People who don’t need structure are rare. They are so intelligent, creative, and flexible that they live by competently improvising, day-to-day. Many live equitably, managing fair gives and takes fluidly. Some are artists, musicians, inventors, who enrich culture and life for all. But there are always cheaters, grifters, and con artists who live off the system they do nothing to maintain.

Of the people who need structure, those who can’t make their own are followers. Structure making is high-level thinking, comprising the management of multivalent systems at multiple scales. Creating order out of such complexity is hard work – mental work is the hardest thing humans do. So some people opt to plug in to structure that others make for them. They are the cogs in industrial, corporate, religious, cultural machinery. This is a kind of piggy-backing, but I think it not unfair. People in such situations willingly accept fewer material rewards, in light of the hard mental work they don’t have to do. They see the structure they rely on as a form of pay, or as a benefit of less-skilled work. This is where I put many working class Trump supporters. They are happy to work for wages that allow them to raise a family and be secure. They don’t aspire to wealth, because they know the greater effort it takes, and either understand their own limitations or value things that working so hard at such a high level would cost them, like time with family and friends. They are un-resentful of other life-styles too, accepting that greater effort earns greater rewards – as long as they are getting a fair deal. Which they believe they no longer are.

There are really capable people who excel at making structure, and do so willingly for others. I generally think of these people as entrepreneurs, inventors, also teachers of every level, religious leaders, philanthropists, and others in public service at high level. A great many of these folks live equitably, enjoying out-sized rewards for their tremendous contributions, but of course there are cheaters too, whose rewards are not justified and come at the expense of others. Private equity executives, for example.

In every honest case, though, work provides structure that most people need.

Work as a Social Construct
People also need to belong – we are a social species. We create many, many, many types of groups to satisfy this need. One is the workplace. As important as belonging is, so is signaling that you belong. A job is a participation badge, as are the spoils of work: home, car, clothing, hobbies. I am unsure from your posts if you have little need to belong, or are at odds with the ways available to belong in our cultural milieu. If the first, you are very unusual, but I get it. I am an outsider in so many ways – left-handed and female, INTJ/INTP and unusually intelligent, although I am comfortable with it. If yours is the second reason I am very sympathetic. Belonging possibilities in contemporary Western culture are narrowly defined and are so abstracted and removed from meaningful human interaction as to be inauthentic. I think we share these struggles. However, I am just as determined to live equitably, as I am to live on my own terms.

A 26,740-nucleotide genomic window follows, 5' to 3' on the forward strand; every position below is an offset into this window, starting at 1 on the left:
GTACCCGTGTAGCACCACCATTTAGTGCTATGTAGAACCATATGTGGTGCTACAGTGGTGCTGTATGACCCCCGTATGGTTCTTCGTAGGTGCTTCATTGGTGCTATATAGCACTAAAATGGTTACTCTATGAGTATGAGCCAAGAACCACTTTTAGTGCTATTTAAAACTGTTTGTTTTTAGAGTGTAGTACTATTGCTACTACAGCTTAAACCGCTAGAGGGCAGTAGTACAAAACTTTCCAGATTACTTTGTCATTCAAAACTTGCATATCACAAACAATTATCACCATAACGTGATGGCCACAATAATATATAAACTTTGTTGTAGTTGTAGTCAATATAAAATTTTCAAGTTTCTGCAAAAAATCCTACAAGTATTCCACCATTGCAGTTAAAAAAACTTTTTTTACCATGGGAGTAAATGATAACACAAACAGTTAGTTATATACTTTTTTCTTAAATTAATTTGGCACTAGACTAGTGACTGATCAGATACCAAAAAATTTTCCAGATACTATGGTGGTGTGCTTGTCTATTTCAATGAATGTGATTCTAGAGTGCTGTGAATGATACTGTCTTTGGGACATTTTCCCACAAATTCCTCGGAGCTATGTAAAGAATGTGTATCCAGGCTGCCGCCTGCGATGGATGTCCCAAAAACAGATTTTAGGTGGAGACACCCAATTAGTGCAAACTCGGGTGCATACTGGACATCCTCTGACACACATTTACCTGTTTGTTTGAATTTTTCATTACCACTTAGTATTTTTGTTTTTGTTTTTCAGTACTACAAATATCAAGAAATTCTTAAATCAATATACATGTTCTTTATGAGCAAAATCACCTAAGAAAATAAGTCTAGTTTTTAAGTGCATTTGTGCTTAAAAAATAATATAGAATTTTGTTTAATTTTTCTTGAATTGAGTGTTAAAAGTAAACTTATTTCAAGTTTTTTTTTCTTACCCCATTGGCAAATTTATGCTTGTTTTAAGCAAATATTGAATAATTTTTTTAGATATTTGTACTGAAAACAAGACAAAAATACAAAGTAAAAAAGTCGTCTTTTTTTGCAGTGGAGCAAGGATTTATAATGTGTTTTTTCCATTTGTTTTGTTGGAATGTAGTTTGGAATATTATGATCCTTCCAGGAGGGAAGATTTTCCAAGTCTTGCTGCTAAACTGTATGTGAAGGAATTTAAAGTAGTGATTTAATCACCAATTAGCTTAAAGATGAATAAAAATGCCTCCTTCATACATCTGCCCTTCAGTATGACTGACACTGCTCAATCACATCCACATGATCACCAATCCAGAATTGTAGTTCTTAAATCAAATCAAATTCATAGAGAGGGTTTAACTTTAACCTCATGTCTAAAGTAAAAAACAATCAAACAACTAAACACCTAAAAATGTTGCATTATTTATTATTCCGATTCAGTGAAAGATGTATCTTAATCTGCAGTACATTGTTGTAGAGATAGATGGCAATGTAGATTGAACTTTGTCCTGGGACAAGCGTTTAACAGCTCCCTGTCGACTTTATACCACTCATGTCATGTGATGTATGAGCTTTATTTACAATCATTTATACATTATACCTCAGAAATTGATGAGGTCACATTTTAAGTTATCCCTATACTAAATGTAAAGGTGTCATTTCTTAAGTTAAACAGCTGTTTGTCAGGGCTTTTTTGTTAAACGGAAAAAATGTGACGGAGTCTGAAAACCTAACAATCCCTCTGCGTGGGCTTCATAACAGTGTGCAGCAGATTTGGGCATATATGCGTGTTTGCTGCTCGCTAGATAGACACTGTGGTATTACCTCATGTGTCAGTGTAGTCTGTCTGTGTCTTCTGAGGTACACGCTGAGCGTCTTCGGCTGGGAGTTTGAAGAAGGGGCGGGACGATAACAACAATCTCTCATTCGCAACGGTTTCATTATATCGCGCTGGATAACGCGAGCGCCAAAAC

II. The Ethics of Work

I can embrace your dream, because I don’t need you to be anything – I am broad enough to embrace many concepts of participation and many frameworks for belonging. Neither who you are, or the choices you make are any reflection on me (unlike all shaming Priscillas). So I can respect you and your choices ….. as long as they don’t burden, hinder, or harm me or others. In the main, this means you have to support yourself. I see it as a moral obligation.

In the contexts I outlined above, all work is important. But some work is devalued, mostly by those who rely on comparison with others for self-identity (Powers, for one). An example I use to make this point (especially with friends who like to rank) is that of garbagemen. We live in a city, and the people who collect and dispose of our garbage are the most important public service workers we have. Aesthetic and physical comfort depends on garbage pick-up, and in the extreme, so does our health. José Saramago brilliantly and viscerally made this fact in his novel “Blindness.” For another illuminating take, check out the recovered/rediscovered/uncovered humanity of Brazil’s recyclers in Victor Muñoz’ photographic essay “Pictures of Garbage”. I do not want to live in a world without garbagemen (or women), and I take good care of mine. Most OT sucksters don’t see it this way (although I do believe BoBro gets it), and use the forum to profess their hierarchical view of work and workers, and to shame non-workers. I do share their concern with, if not disdain for, those who don’t/won’t work. But I think I have a more generous view of work, so fewer people are out of law in my world. A lot of work is unrecognized as such, and so invisible, without value.